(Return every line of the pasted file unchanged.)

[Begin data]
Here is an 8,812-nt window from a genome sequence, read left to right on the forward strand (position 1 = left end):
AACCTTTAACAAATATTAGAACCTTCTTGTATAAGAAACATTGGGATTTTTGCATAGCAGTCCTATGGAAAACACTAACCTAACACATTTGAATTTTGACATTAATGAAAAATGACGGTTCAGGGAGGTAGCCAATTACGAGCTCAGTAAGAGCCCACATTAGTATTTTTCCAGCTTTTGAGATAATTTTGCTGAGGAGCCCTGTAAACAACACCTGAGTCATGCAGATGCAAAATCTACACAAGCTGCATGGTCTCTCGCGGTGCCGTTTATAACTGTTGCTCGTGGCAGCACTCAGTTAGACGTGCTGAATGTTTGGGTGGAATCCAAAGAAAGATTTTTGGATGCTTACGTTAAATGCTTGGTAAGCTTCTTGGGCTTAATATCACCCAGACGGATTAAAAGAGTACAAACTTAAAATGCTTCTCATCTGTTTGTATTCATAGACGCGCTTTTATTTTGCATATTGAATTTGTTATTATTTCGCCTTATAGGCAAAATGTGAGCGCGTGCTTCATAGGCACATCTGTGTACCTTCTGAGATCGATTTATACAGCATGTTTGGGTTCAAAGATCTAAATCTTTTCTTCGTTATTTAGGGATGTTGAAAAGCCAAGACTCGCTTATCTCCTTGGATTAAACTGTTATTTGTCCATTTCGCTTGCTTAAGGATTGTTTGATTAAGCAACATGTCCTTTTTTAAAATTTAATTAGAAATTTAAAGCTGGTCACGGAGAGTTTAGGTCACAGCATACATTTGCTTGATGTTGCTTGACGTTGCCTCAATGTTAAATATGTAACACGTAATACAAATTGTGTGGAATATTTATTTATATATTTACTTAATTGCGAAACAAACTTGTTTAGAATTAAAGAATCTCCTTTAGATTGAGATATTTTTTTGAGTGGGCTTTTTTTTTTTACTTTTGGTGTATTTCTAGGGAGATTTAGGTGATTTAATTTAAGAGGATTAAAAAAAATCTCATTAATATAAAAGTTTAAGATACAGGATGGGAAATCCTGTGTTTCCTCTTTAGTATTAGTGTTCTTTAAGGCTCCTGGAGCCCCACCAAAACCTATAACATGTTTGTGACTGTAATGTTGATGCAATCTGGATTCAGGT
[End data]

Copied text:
Here is an 8,812-nt window from a genome sequence, read left to right on the forward strand (position 1 = left end):
AACCTTTAACAAATATTAGAACCTTCTTGTATAAGAAACATTGGGATTTTTGCATAGCAGTCCTATGGAAAACACTAACCTAACACATTTGAATTTTGACATTAATGAAAAATGACGGTTCAGGGAGGTAGCCAATTACGAGCTCAGTAAGAGCCCACATTAGTATTTTTCCAGCTTTTGAGATAATTTTGCTGAGGAGCCCTGTAAACAACACCTGAGTCATGCAGATGCAAAATCTACACAAGCTGCATGGTCTCTCGCGGTGCCGTTTATAACTGTTGCTCGTGGCAGCACTCAGTTAGACGTGCTGAATGTTTGGGTGGAATCCAAAGAAAGATTTTTGGATGCTTACGTTAAATGCTTGGTAAGCTTCTTGGGCTTAATATCACCCAGACGGATTAAAAGAGTACAAACTTAAAATGCTTCTCATCTGTTTGTATTCATAGACGCGCTTTTATTTTGCATATTGAATTTGTTATTATTTCGCCTTATAGGCAAAATGTGAGCGCGTGCTTCATAGGCACATCTGTGTACCTTCTGAGATCGATTTATACAGCATGTTTGGGTTCAAAGATCTAAATCTTTTCTTCGTTATTTAGGGATGTTGAAAAGCCAAGACTCGCTTATCTCCTTGGATTAAACTGTTATTTGTCCATTTCGCTTGCTTAAGGATTGTTTGATTAAGCAACATGTCCTTTTTTAAAATTTAATTAGAAATTTAAAGCTGGTCACGGAGAGTTTAGGTCACAGCATACATTTGCTTGATGTTGCTTGACGTTGCCTCAATGTTAAATATGTAACACGTAATACAAATTGTGTGGAATATTTATTTATATATTTACTTAATTGCGAAACAAACTTGTTTAGAATTAAAGAATCTCCTTTAGATTGAGATATTTTTTTGAGTGGGCTTTTTTTTTTTACTTTTGGTGTATTTCTAGGGAGATTTAGGTGATTTAATTTAAGAGGATTAAAAAAAATCTCATTAATATAAAAGTTTAAGATACAGGATGGGAAATCCTGTGTTTCCTCTTTAGTATTAGTGTTCTTTAAGGCTCCTGGAGCCCCACCAAAACCTATAACATGTTTGTGACTGTAATGTTGATGCAATCTGGATTCAGGT